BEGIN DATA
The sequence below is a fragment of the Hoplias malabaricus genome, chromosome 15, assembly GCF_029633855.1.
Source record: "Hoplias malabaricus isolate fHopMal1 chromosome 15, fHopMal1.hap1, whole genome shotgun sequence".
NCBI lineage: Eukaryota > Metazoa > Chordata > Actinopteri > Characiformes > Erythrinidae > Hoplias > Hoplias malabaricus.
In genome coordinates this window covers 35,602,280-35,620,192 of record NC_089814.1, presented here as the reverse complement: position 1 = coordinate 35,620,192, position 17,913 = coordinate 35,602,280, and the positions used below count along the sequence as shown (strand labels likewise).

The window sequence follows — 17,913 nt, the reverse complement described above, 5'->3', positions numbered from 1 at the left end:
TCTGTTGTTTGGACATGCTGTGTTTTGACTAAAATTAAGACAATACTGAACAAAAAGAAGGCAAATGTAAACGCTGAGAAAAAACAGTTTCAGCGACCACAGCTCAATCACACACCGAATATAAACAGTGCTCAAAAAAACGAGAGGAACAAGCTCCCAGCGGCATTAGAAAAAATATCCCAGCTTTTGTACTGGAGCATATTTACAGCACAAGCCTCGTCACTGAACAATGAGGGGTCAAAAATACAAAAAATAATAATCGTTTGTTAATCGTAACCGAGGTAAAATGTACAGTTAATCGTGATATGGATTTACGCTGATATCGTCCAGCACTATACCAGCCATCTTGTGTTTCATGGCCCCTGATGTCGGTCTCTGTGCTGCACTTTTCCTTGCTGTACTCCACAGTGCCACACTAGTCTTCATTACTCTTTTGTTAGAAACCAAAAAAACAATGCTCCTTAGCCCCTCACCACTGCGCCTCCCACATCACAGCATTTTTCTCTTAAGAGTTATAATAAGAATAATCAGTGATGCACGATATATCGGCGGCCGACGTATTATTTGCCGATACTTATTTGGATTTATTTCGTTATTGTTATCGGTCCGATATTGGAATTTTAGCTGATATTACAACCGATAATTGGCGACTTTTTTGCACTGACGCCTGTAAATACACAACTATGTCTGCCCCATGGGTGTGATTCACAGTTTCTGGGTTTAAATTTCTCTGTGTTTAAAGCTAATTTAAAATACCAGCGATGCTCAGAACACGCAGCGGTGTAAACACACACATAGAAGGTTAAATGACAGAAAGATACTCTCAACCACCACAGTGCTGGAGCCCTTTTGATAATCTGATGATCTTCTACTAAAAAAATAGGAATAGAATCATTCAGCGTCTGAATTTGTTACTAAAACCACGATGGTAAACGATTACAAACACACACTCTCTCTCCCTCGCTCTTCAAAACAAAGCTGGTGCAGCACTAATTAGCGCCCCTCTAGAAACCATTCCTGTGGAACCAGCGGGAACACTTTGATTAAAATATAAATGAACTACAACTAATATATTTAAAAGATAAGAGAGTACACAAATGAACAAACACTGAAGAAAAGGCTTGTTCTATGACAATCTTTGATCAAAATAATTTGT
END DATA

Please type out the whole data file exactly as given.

The sequence below is a fragment of the Hoplias malabaricus genome, chromosome 15, assembly GCF_029633855.1.
Source record: "Hoplias malabaricus isolate fHopMal1 chromosome 15, fHopMal1.hap1, whole genome shotgun sequence".
NCBI lineage: Eukaryota > Metazoa > Chordata > Actinopteri > Characiformes > Erythrinidae > Hoplias > Hoplias malabaricus.
In genome coordinates this window covers 35,602,280-35,620,192 of record NC_089814.1, presented here as the reverse complement: position 1 = coordinate 35,620,192, position 17,913 = coordinate 35,602,280, and the positions used below count along the sequence as shown (strand labels likewise).

The window sequence follows — 17,913 nt, the reverse complement described above, 5'->3', positions numbered from 1 at the left end:
TCTGTTGTTTGGACATGCTGTGTTTTGACTAAAATTAAGACAATACTGAACAAAAAGAAGGCAAATGTAAACGCTGAGAAAAAACAGTTTCAGCGACCACAGCTCAATCACACACCGAATATAAACAGTGCTCAAAAAAACGAGAGGAACAAGCTCCCAGCGGCATTAGAAAAAATATCCCAGCTTTTGTACTGGAGCATATTTACAGCACAAGCCTCGTCACTGAACAATGAGGGGTCAAAAATACAAAAAATAATAATCGTTTGTTAATCGTAACCGAGGTAAAATGTACAGTTAATCGTGATATGGATTTACGCTGATATCGTCCAGCACTATACCAGCCATCTTGTGTTTCATGGCCCCTGATGTCGGTCTCTGTGCTGCACTTTTCCTTGCTGTACTCCACAGTGCCACACTAGTCTTCATTACTCTTTTGTTAGAAACCAAAAAAACAATGCTCCTTAGCCCCTCACCACTGCGCCTCCCACATCACAGCATTTTTCTCTTAAGAGTTATAATAAGAATAATCAGTGATGCACGATATATCGGCGGCCGACGTATTATTTGCCGATACTTATTTGGATTTATTTCGTTATTGTTATCGGTCCGATATTGGAATTTTAGCTGATATTACAACCGATAATTGGCGACTTTTTTGCACTGACGCCTGTAAATACACAACTATGTCTGCCCCATGGGTGTGATTCACAGTTTCTGGGTTTAAATTTCTCTGTGTTTAAAGCTAATTTAAAATACCAGCGATGCTCAGAACACGCAGCGGTGTAAACACACACATAGAAGGTTAAATGACAGAAAGATACTCTCAACCACCACAGTGCTGGAGCCCTTTTGATAATCTGATGATCTTCTACTAAAAAAATAGGAATAGAATCATTCAGCGTCTGAATTTGTTACTAAAACCACGATGGTAAACGATTACAAACACACACTCTCTCTCCCTCGCTCTTCAAAACAAAGCTGGTGCAGCACTAATTAGCGCCCCTCTAGAAACCATTCCTGTGGAACCAGCGGGAACACTTTGATTAAAATATAAATGAACTACAACTAATATATTTAAAAGATAAGAGAGTACACAAATGAACAAACACTGAAGAAAAGGCTTGTTCTATGACAATCTTTGATCAAAATAATTTGT